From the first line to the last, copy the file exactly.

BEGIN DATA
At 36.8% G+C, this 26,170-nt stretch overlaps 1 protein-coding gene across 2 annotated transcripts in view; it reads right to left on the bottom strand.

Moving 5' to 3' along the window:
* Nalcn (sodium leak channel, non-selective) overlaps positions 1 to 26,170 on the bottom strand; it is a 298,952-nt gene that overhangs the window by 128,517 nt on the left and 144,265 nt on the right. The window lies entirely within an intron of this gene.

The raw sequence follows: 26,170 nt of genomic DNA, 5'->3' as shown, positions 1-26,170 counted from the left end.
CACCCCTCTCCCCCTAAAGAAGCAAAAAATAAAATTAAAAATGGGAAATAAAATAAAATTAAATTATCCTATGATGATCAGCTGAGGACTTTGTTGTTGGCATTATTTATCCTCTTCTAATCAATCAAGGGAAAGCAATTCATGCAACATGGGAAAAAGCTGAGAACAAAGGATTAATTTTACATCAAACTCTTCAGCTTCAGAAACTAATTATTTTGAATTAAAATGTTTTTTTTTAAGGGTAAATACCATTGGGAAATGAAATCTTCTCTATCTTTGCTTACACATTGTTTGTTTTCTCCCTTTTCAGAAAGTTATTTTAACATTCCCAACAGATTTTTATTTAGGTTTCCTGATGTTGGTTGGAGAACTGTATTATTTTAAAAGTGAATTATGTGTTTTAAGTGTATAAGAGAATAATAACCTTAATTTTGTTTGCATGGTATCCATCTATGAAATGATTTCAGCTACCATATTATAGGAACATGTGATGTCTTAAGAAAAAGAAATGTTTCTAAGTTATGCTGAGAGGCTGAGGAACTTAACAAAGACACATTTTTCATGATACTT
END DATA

At 36.8% G+C, this 26,170-nt stretch overlaps 1 protein-coding gene across 2 annotated transcripts in view; it reads right to left on the bottom strand.

Moving 5' to 3' along the window:
* Nalcn (sodium leak channel, non-selective) overlaps positions 1 to 26,170 on the bottom strand; it is a 298,952-nt gene that overhangs the window by 128,517 nt on the left and 144,265 nt on the right. The window lies entirely within an intron of this gene.

The raw sequence follows: 26,170 nt of genomic DNA, 5'->3' as shown, positions 1-26,170 counted from the left end.
CACCCCTCTCCCCCTAAAGAAGCAAAAAATAAAATTAAAAATGGGAAATAAAATAAAATTAAATTATCCTATGATGATCAGCTGAGGACTTTGTTGTTGGCATTATTTATCCTCTTCTAATCAATCAAGGGAAAGCAATTCATGCAACATGGGAAAAAGCTGAGAACAAAGGATTAATTTTACATCAAACTCTTCAGCTTCAGAAACTAATTATTTTGAATTAAAATGTTTTTTTTTAAGGGTAAATACCATTGGGAAATGAAATCTTCTCTATCTTTGCTTACACATTGTTTGTTTTCTCCCTTTTCAGAAAGTTATTTTAACATTCCCAACAGATTTTTATTTAGGTTTCCTGATGTTGGTTGGAGAACTGTATTATTTTAAAAGTGAATTATGTGTTTTAAGTGTATAAGAGAATAATAACCTTAATTTTGTTTGCATGGTATCCATCTATGAAATGATTTCAGCTACCATATTATAGGAACATGTGATGTCTTAAGAAAAAGAAATGTTTCTAAGTTATGCTGAGAGGCTGAGGAACTTAACAAAGACACATTTTTCATGATACTT